A great discussion of IF/VF tires is on this site: https://agtiretalk.com/4wd-tractor-traction-pulling-550-hp-implement/ . Some valuable information that made me think hard.
Every Extension Service bulletin written about ‘Soil Compaction‘ that has been written across the States and in other countries, soil compaction is effected by air pressure, weight per axle, speed and yes, soil moisture. I know I have been a co-author for one of those bulletins in my home state of Colorado.
What does this have to do with 2020 and what you are planning on in three months to four? Have you considered what is the capacity of your large framed tractor for weight when you plant? Are you having to apply downforce more each year to make sure the seed is getting two inches deep? Up to 400 pounds? Did you purchase a different or new planter recently and went 24 or 36 rows wide this year to cover ground faster to meet the self imposed 10 day rule? You maybe setting yourself up for compaction to become the tyrant of your farm.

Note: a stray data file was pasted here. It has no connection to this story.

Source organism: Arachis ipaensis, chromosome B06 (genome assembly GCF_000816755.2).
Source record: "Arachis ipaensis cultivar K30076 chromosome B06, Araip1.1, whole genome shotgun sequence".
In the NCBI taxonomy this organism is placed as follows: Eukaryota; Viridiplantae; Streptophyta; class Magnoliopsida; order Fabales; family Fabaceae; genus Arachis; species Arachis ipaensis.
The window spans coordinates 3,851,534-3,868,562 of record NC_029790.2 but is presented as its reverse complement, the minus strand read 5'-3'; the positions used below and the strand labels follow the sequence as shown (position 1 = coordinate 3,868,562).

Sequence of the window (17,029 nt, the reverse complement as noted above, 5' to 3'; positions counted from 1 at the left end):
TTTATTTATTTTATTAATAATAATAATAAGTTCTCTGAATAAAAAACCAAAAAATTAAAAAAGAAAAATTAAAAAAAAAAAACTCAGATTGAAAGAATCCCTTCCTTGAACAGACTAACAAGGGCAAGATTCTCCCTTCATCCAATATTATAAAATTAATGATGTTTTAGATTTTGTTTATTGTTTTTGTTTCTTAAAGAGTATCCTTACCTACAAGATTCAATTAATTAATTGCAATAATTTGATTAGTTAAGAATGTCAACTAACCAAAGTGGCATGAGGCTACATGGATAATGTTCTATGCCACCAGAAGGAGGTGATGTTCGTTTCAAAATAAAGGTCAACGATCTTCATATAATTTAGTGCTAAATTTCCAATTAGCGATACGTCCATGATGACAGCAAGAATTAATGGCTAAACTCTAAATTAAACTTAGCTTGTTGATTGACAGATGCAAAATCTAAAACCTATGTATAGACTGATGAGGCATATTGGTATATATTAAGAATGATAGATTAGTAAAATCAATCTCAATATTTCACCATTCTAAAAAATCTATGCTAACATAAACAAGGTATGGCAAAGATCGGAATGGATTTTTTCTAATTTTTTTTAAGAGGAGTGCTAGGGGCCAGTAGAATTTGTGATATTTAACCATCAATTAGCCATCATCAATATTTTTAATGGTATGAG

Take it from me folks, I have been studying compaction issues since the very early 1980’s all across our great nation, I have dug soil pits in every known soil texture that I know of as a soil scientist, I have been in No-Till, Strip Till, Ridge Till and full width multiple tillage pass conditions – compaction can be and is a serious limiting factor to production. We know here at Orthman Manufacturing that we can deal with/mitigate compaction prior to the planting operation and help the farmer set things in motion for when he/she plants the 2020 crop. The Orthman 1tRIPr and placing some of the nutrition that you believe is necessary to raise your crop is part of the solution to keeping compaction from becoming the 800 pound unhappy gorilla in the shed where the planter is stored.
Back to the song I mentioned in the first line of this blog, I will beat the drum of dealing with compaction, knowing how to identify and offer you quantifying information of what compaction will do. Why? So you as growers of our nations foodstuffs become informed, know of options to deal with the 800 lb gorilla. The gorilla doesn’t go away because you wish it to.
Credit and Appreciation goes to Ohio AgNet – Ohio’s Country Journal for the information from Dr. McDonald in Ontario.